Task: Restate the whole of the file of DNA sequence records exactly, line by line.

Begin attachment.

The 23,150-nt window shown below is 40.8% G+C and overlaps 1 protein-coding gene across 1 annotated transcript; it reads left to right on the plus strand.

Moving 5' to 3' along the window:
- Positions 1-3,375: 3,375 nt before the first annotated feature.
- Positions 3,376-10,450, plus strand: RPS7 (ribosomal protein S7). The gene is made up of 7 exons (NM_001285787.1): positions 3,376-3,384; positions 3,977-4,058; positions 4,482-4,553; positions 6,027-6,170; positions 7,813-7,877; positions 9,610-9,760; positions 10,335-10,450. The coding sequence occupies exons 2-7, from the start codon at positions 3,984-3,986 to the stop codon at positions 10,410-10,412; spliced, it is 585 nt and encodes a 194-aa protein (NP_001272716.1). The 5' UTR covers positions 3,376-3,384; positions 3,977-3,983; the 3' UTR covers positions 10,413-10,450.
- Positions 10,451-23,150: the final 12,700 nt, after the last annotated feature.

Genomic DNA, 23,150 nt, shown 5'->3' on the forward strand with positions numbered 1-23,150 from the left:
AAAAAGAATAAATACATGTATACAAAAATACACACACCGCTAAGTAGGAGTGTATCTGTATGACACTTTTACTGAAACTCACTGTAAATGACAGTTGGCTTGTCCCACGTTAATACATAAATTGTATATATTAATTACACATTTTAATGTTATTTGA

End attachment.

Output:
The 23,150-nt window shown below is 40.8% G+C and overlaps 1 protein-coding gene across 1 annotated transcript; it reads left to right on the plus strand.

Moving 5' to 3' along the window:
- Positions 1-3,375: 3,375 nt before the first annotated feature.
- Positions 3,376-10,450, plus strand: RPS7 (ribosomal protein S7). The gene is made up of 7 exons (NM_001285787.1): positions 3,376-3,384; positions 3,977-4,058; positions 4,482-4,553; positions 6,027-6,170; positions 7,813-7,877; positions 9,610-9,760; positions 10,335-10,450. The coding sequence occupies exons 2-7, from the start codon at positions 3,984-3,986 to the stop codon at positions 10,410-10,412; spliced, it is 585 nt and encodes a 194-aa protein (NP_001272716.1). The 5' UTR covers positions 3,376-3,384; positions 3,977-3,983; the 3' UTR covers positions 10,413-10,450.
- Positions 10,451-23,150: the final 12,700 nt, after the last annotated feature.

Genomic DNA, 23,150 nt, shown 5'->3' on the forward strand with positions numbered 1-23,150 from the left:
AAAAAGAATAAATACATGTATACAAAAATACACACACCGCTAAGTAGGAGTGTATCTGTATGACACTTTTACTGAAACTCACTGTAAATGACAGTTGGCTTGTCCCACGTTAATACATAAATTGTATATATTAATTACACATTTTAATGTTATTTGA